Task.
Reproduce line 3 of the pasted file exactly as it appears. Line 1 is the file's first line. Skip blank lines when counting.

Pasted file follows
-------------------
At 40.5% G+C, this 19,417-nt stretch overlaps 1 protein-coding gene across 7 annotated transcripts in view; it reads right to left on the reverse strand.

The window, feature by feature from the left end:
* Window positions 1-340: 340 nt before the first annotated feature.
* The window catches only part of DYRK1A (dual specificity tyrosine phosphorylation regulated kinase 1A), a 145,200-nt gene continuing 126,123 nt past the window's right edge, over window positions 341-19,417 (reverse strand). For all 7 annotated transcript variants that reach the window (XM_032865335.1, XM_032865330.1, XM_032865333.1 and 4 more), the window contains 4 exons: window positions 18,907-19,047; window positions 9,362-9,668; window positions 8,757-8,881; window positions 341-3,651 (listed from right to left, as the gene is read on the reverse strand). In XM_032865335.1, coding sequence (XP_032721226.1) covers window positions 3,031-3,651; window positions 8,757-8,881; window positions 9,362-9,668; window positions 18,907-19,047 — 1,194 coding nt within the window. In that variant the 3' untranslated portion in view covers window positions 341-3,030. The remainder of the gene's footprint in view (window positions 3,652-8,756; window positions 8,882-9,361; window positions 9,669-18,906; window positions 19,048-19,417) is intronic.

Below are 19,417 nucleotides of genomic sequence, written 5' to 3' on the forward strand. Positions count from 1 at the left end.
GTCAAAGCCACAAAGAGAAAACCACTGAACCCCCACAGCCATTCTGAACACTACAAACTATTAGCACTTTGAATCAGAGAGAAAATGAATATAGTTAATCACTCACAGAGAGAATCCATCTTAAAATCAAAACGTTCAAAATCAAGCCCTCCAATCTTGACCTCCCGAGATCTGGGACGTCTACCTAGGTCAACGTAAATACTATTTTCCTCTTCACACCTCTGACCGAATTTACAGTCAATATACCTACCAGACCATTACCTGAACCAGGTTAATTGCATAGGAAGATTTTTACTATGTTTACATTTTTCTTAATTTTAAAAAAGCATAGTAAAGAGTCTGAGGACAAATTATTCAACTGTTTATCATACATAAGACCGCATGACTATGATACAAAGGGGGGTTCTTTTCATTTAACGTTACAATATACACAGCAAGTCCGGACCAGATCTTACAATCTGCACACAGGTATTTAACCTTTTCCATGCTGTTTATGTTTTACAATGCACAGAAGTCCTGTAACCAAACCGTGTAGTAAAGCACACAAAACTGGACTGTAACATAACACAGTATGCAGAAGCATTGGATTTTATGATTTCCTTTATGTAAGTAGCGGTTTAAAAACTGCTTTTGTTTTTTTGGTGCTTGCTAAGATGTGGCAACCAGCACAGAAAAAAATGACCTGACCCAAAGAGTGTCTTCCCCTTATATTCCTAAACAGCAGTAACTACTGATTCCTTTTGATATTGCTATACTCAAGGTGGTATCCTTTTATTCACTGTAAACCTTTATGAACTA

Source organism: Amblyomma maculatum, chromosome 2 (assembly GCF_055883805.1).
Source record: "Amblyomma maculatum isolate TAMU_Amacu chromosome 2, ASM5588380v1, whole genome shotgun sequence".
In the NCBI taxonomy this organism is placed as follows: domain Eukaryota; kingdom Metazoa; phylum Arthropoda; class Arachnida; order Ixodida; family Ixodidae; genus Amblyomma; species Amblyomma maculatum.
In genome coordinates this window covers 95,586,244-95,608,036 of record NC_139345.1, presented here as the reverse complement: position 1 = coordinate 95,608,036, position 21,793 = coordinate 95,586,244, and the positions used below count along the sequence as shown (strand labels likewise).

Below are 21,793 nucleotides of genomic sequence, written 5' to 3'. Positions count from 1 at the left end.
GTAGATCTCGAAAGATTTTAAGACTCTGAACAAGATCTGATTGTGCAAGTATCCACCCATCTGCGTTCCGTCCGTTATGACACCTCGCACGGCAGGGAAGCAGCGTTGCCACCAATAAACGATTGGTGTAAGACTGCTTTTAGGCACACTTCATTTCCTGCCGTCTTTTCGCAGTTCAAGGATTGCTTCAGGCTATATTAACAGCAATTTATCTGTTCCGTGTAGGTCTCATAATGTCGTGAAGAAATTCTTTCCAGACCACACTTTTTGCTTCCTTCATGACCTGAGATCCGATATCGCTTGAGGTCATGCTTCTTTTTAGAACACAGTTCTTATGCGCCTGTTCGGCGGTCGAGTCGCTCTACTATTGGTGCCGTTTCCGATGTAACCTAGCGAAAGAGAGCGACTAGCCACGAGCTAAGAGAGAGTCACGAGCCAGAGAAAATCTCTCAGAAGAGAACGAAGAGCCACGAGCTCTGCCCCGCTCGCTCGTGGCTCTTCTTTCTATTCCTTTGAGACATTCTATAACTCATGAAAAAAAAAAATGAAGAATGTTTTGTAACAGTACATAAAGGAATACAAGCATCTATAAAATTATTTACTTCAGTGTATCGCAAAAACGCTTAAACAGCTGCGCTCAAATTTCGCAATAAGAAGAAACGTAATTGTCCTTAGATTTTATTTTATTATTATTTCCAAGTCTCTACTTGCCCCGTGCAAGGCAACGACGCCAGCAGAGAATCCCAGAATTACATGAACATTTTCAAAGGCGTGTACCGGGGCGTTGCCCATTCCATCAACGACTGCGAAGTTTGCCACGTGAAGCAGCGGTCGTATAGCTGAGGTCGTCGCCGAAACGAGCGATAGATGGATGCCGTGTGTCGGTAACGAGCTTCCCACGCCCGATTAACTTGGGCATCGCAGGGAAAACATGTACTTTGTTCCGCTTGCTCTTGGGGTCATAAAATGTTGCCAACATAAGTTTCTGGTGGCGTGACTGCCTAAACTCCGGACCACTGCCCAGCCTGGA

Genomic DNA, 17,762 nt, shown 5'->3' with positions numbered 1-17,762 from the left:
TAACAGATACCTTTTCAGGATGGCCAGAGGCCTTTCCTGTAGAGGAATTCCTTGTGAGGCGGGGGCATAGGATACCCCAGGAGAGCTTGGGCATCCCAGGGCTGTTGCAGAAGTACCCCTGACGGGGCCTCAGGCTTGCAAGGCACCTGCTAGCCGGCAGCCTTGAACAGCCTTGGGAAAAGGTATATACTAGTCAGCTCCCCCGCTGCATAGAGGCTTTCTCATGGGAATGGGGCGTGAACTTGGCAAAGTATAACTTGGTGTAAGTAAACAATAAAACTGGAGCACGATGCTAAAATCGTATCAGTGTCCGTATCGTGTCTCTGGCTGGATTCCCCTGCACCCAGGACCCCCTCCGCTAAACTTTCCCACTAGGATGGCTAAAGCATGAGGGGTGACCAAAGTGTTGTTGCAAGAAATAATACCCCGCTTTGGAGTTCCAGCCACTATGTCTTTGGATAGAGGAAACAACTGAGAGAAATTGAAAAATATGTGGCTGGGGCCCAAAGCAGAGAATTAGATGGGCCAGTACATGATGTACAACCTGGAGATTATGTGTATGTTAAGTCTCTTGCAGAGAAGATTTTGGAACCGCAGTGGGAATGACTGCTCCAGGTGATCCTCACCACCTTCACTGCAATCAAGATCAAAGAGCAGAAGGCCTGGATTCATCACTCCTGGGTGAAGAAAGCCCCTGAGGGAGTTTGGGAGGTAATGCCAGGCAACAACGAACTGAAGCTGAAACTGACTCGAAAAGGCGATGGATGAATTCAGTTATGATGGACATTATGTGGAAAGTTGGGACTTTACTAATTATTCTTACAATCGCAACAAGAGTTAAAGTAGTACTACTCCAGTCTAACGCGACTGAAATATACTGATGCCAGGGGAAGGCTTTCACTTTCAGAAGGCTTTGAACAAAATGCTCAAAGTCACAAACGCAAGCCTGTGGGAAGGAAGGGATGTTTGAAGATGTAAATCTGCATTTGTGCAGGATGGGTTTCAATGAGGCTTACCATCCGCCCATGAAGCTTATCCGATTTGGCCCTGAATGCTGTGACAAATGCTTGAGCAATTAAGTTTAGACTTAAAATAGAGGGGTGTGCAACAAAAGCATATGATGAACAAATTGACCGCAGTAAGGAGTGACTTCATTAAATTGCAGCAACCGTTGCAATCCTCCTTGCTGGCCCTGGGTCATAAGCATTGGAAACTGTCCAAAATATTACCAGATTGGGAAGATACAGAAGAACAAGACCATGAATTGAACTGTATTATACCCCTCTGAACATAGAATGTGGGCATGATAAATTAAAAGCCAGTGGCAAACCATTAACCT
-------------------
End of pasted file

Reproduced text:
* Window positions 1-340: 340 nt before the first annotated feature.